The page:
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  • Babar, the fifth in descent from Timur, was originally prince of Ferghana, but conquered Samarkand and northern India, where he founded the Mogul (Mughal) empire.

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  • In 1868 the Russians entered Samarkand (May 14), and the emir was constrained to submit to the terms of the conqueror, becoming henceforward only a Russian puppet.

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  • south of Samarkand in Transoxiana.

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  • At the close of 1369 Hosain was assassinated and Timur, having been formally proclaimed sovereign at Balkh, mounted the throne at Samarkand, the capital of his dominions.

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  • According to Clavijo, ninety captured elephants were employed merely to carry stones from certain quarries to enable the conqueror to erect a mosque at Samarkand.

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  • Markham, in his introduction to the narrative of Clavijo's embassy, states that his body "was embalmed with musk and rose water, wrapped in linen, laid in an ebony coffin and sent to Samarkand, where it was buried."

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  • The seat of the Manichaean pope was for centuries in Babylon, at a later period in Samarkand.

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  • Though victorious in this war, Sinjar could not hinder Atsiz from afterwards joining the gurkhan (great khan) of the then rapidly rising empire of the Karakitai, at whose hands the Seljuk suffered a terrible defeat at Samarkand in 1141.

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  • below Khamiab, by the wooden bridge which carries the Russian railway from Mer y to Samarkand.

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  • Their language is the language of Bokhara and Samarkand.

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  • A Russian branch railway is said to have been recently built from Samarkand to Termez.

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  • The Kilif ferry is on the direct high-road between Samarkand and Akcha.

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  • Christianity penetrated to Khorasan and Bactria at an early date; episcopal sees are said to have existed at Mer y and Samarkand in the 4th and 5th centuries, and Cosmas (c. 545) testifies to the spread of Christianity among the Bactrians and Huns.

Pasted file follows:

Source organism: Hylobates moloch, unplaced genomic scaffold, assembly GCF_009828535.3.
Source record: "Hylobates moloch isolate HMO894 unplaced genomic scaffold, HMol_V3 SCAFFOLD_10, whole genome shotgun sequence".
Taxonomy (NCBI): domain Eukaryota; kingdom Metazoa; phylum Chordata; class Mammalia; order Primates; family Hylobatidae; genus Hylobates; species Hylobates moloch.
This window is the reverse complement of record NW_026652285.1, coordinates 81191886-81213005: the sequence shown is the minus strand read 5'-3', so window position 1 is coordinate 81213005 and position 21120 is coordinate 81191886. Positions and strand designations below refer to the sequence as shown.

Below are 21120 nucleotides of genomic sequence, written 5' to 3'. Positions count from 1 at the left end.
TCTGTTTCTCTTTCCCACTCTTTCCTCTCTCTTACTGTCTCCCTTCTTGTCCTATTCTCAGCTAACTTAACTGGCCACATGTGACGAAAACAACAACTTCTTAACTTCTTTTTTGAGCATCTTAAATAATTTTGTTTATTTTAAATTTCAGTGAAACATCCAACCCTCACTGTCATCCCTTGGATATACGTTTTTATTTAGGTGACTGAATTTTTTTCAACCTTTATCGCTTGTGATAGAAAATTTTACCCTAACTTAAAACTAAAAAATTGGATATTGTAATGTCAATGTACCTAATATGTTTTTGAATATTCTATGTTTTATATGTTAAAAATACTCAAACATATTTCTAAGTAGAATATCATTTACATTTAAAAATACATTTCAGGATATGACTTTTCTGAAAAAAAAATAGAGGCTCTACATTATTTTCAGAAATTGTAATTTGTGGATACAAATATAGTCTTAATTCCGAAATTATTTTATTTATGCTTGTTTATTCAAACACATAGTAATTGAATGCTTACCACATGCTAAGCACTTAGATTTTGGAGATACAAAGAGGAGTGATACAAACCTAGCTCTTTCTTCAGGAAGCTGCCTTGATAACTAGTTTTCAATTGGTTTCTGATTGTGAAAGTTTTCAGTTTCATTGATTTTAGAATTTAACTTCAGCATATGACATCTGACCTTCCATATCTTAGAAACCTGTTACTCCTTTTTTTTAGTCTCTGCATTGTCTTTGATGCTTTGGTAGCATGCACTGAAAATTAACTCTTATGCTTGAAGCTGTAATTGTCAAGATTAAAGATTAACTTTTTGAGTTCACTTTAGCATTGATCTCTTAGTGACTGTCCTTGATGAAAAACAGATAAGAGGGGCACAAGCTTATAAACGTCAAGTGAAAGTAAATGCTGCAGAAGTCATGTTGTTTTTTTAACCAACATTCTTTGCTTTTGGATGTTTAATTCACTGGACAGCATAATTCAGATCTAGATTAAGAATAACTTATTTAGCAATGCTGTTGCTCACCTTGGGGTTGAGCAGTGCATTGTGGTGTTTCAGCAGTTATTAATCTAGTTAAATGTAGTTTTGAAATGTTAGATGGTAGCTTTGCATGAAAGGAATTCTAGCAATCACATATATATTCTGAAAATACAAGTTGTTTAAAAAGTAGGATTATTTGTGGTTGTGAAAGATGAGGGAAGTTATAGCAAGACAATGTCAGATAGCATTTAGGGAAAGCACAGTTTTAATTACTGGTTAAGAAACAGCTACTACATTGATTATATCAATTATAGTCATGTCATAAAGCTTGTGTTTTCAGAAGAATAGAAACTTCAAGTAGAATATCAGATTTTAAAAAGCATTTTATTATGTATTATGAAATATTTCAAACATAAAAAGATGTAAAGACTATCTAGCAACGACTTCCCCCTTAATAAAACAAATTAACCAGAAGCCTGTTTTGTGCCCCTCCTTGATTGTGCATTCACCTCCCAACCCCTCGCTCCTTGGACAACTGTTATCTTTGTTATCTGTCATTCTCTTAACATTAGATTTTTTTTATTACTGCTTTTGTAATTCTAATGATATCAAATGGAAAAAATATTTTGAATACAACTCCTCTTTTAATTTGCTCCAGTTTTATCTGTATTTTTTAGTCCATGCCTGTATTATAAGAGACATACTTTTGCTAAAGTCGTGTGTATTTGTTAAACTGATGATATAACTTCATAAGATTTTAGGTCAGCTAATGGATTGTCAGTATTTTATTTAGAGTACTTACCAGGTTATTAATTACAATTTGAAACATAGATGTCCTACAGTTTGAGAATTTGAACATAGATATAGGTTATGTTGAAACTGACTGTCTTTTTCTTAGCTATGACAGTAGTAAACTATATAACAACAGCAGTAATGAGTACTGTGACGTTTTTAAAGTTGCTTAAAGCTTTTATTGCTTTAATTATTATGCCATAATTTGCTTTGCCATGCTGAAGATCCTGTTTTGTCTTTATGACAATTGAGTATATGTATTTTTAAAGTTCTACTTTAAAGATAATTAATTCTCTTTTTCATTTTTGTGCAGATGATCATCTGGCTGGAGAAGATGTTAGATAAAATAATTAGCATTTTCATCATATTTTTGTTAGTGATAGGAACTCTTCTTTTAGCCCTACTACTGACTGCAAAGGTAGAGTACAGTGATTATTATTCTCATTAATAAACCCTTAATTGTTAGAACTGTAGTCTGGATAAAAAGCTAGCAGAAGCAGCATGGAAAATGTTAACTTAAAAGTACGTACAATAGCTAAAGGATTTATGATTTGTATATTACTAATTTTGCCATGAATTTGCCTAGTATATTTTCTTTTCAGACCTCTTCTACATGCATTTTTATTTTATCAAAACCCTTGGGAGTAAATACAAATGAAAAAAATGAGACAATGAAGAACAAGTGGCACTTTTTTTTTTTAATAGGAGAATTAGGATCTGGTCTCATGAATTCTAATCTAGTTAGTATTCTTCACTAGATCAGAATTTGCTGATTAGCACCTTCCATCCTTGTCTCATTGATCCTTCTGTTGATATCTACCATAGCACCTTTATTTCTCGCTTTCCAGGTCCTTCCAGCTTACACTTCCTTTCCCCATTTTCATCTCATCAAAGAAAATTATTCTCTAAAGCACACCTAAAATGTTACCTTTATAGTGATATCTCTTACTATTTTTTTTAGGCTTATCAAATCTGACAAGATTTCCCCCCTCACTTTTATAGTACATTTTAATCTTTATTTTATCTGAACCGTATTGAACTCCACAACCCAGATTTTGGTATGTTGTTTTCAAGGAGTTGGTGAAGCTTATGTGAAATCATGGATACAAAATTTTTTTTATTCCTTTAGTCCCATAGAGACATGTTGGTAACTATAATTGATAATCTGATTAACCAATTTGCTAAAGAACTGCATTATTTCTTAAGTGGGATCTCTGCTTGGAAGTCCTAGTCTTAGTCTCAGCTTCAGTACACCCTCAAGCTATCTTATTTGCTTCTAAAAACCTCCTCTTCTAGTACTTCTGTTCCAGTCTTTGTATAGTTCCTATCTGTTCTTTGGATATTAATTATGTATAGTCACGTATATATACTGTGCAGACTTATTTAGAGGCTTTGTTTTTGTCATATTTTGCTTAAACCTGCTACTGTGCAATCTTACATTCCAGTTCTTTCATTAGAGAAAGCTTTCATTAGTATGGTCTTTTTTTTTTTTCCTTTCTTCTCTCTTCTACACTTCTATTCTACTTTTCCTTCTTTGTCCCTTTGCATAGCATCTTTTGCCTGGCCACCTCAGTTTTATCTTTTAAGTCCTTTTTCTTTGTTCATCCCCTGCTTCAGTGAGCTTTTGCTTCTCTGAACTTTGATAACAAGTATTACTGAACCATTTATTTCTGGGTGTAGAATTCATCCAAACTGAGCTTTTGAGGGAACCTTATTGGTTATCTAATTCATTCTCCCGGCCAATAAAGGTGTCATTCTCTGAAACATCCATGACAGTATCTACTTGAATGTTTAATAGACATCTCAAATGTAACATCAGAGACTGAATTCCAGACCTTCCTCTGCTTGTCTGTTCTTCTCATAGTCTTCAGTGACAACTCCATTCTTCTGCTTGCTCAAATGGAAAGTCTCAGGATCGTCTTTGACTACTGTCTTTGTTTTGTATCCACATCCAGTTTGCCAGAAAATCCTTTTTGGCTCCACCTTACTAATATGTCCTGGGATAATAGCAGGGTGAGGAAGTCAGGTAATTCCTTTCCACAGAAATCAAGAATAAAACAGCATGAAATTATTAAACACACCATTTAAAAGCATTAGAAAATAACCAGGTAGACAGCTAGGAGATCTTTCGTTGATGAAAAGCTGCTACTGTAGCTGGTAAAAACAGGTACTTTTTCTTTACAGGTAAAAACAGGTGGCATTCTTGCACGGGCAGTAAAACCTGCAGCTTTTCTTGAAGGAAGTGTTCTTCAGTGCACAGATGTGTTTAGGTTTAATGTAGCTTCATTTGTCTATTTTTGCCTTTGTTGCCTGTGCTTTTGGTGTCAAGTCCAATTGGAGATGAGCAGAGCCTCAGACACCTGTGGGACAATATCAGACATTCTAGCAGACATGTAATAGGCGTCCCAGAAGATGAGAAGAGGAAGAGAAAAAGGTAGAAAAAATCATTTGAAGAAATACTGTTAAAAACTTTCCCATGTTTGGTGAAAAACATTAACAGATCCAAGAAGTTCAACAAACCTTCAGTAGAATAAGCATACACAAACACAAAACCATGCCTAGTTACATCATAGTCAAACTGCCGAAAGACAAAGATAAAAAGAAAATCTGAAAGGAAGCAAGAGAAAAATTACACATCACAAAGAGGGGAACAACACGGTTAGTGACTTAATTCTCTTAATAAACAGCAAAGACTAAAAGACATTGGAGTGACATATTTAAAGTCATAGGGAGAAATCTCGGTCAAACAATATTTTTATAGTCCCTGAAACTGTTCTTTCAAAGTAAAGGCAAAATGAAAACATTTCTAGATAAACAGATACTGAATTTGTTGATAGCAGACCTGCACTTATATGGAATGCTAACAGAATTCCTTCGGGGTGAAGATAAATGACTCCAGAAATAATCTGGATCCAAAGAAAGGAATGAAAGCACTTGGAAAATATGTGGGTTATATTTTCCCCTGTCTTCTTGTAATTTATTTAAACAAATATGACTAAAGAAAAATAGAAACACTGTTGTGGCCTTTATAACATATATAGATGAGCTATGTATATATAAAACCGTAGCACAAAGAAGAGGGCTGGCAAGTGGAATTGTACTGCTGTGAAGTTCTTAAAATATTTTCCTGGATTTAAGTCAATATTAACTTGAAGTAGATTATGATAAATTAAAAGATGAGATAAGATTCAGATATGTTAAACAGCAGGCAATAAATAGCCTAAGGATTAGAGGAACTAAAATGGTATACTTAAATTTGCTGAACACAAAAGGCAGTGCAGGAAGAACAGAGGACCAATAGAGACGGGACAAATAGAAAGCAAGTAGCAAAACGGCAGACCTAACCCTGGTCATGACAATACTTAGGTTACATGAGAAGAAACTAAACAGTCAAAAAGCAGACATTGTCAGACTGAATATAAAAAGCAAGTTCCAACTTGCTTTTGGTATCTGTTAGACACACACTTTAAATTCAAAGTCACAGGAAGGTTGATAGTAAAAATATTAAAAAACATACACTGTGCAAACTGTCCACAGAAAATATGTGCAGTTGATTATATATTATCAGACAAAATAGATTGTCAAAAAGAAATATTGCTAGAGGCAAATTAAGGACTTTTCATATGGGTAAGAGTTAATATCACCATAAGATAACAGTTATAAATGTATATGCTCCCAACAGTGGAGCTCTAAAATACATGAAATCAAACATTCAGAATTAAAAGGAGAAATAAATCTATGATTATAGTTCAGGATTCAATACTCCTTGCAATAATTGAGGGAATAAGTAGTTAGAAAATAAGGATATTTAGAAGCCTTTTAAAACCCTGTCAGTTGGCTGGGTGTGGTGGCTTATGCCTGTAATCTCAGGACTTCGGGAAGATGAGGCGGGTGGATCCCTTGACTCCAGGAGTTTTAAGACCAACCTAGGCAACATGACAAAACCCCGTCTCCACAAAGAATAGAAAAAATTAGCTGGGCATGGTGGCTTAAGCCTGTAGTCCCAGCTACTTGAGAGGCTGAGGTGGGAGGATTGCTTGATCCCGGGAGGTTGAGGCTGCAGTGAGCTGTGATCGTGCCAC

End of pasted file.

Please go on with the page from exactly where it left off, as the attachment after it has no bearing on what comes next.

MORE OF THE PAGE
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  • In 711-712 Mahommedan troops were conducted by Kotaiba, the governor of Khorasan, into the province of Khwarizm (Khiva), after subjugating which they advanced on Bokhara and Samarkand, the ancient Sogdiana, and are said to have even reached Ferghana and Kashgar, but no occupation then ensued.

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  • In 1867 an army assembled by the amir of Bokhara was attacked and dispersed by the Russians, who in 1868 entered Samarkand, and became virtually rulers of Bokhara.

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  • Demetrius (c. 190 B.C.) is supposed to have reigned in Arachosia after being expelled from Bactria, much as, at a later date, Baber reigned in Kabul after his expulsion from Samarkand.

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  • Timur marched back to Samarkand as he had come, by way of Kabul, and Mahmud Tughlak ventured to return to his desolate capital.

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  • Sa`id, son of the caliph Othman, whom Moawiya made governor of Khorasan, in 674 marched against Samarkand.

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  • Balkh and Tokharistan, Bokhara, Samarkand and Khwarizm (modern Khiva), even Kabul and Kandahar had been subdued; but in the time of the civil war a great deal had been lost again.

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  • Moslim conquered Paikend, Bokhara, Samarkand, Khwarizm (mod.

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  • Sayyar, raised the standard of revolt in Samarkand, and, at the head of a numerous army, defeated the son of Ali b.

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  • by Samarkand and Ferghana (Khokand), on the E.

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  • There the seat of its pontiff was at Samarkand; thence it penetrated into Central Atia, where, buried in the desert sands which entomb the cities of eastern Turkestan, numerous fragments of the works of Mani and his disciples, in the Persian language (Pahlavi) and Syrian script, and in an East Iranian dialect, called Sogdian, which was used by the Manichaeans of Central Asia, have been discovered (K.

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  • Sayyar, revolted in Samarkand, and Harun on his way to attack him died at Tus (809).

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  • The former of these subdued Khorasan, Rai and Isfahan, while the latter brought practically all Persia under his sway, conquered Bokhara, Samarkand and Otrar, capital of the Karakitai, and had even made himself master of Ghazni when his career was stopped by the hordes of the Mongol Jenghiz Khan.

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  • Barkuk, who had already excited the enmity of Timur by slaying one of his envoys, espoused Ahmads cause, and restored him to Bagdad after Timurs return to his normal capital Samarkand.